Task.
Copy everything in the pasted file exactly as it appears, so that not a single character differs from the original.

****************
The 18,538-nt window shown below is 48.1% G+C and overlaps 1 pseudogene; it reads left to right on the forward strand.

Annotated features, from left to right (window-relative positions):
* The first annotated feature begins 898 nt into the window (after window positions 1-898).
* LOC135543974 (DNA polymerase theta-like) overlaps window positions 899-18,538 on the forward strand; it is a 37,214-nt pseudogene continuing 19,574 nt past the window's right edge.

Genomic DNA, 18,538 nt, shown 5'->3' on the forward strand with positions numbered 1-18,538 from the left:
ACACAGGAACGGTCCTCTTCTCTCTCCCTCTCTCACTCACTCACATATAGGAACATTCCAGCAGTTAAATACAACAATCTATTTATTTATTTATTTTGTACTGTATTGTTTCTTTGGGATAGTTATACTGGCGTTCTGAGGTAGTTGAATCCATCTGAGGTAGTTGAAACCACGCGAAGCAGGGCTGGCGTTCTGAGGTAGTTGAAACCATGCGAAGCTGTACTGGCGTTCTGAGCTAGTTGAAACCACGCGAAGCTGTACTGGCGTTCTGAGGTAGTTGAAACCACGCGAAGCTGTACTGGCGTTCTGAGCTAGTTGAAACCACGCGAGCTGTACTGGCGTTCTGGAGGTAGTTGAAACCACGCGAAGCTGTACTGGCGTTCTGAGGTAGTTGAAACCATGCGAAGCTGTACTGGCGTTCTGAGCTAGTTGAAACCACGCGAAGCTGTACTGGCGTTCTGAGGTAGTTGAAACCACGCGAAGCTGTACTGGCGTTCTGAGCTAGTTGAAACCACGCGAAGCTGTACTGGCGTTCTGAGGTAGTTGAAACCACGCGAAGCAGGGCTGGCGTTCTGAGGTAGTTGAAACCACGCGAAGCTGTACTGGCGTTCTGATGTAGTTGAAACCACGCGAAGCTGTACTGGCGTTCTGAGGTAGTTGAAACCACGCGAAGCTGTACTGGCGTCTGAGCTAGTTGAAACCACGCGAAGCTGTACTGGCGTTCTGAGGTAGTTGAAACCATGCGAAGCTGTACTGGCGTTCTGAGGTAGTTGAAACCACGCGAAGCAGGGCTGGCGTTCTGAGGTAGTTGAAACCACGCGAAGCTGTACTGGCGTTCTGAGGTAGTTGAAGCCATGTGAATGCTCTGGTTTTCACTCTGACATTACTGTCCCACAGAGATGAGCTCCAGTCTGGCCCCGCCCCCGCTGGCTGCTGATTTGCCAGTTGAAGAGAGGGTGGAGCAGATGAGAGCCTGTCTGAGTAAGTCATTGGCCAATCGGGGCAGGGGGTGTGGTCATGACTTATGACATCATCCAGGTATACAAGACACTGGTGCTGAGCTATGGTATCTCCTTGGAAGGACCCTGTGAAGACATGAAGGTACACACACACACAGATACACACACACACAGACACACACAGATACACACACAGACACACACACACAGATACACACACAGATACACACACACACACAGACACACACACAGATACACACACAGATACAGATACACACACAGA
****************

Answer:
The 18,538-nt window shown below is 48.1% G+C and overlaps 1 pseudogene; it reads left to right on the forward strand.

Annotated features, from left to right (window-relative positions):
* The first annotated feature begins 898 nt into the window (after window positions 1-898).
* LOC135543974 (DNA polymerase theta-like) overlaps window positions 899-18,538 on the forward strand; it is a 37,214-nt pseudogene continuing 19,574 nt past the window's right edge.

Genomic DNA, 18,538 nt, shown 5'->3' on the forward strand with positions numbered 1-18,538 from the left:
ACACAGGAACGGTCCTCTTCTCTCTCCCTCTCTCACTCACTCACATATAGGAACATTCCAGCAGTTAAATACAACAATCTATTTATTTATTTATTTTGTACTGTATTGTTTCTTTGGGATAGTTATACTGGCGTTCTGAGGTAGTTGAATCCATCTGAGGTAGTTGAAACCACGCGAAGCAGGGCTGGCGTTCTGAGGTAGTTGAAACCATGCGAAGCTGTACTGGCGTTCTGAGCTAGTTGAAACCACGCGAAGCTGTACTGGCGTTCTGAGGTAGTTGAAACCACGCGAAGCTGTACTGGCGTTCTGAGCTAGTTGAAACCACGCGAGCTGTACTGGCGTTCTGGAGGTAGTTGAAACCACGCGAAGCTGTACTGGCGTTCTGAGGTAGTTGAAACCATGCGAAGCTGTACTGGCGTTCTGAGCTAGTTGAAACCACGCGAAGCTGTACTGGCGTTCTGAGGTAGTTGAAACCACGCGAAGCTGTACTGGCGTTCTGAGCTAGTTGAAACCACGCGAAGCTGTACTGGCGTTCTGAGGTAGTTGAAACCACGCGAAGCAGGGCTGGCGTTCTGAGGTAGTTGAAACCACGCGAAGCTGTACTGGCGTTCTGATGTAGTTGAAACCACGCGAAGCTGTACTGGCGTTCTGAGGTAGTTGAAACCACGCGAAGCTGTACTGGCGTCTGAGCTAGTTGAAACCACGCGAAGCTGTACTGGCGTTCTGAGGTAGTTGAAACCATGCGAAGCTGTACTGGCGTTCTGAGGTAGTTGAAACCACGCGAAGCAGGGCTGGCGTTCTGAGGTAGTTGAAACCACGCGAAGCTGTACTGGCGTTCTGAGGTAGTTGAAGCCATGTGAATGCTCTGGTTTTCACTCTGACATTACTGTCCCACAGAGATGAGCTCCAGTCTGGCCCCGCCCCCGCTGGCTGCTGATTTGCCAGTTGAAGAGAGGGTGGAGCAGATGAGAGCCTGTCTGAGTAAGTCATTGGCCAATCGGGGCAGGGGGTGTGGTCATGACTTATGACATCATCCAGGTATACAAGACACTGGTGCTGAGCTATGGTATCTCCTTGGAAGGACCCTGTGAAGACATGAAGGTACACACACACACAGATACACACACACACAGACACACACAGATACACACACAGACACACACACACAGATACACACACAGATACACACACACACACAGACACACACACAGATACACACACAGATACAGATACACACACAGA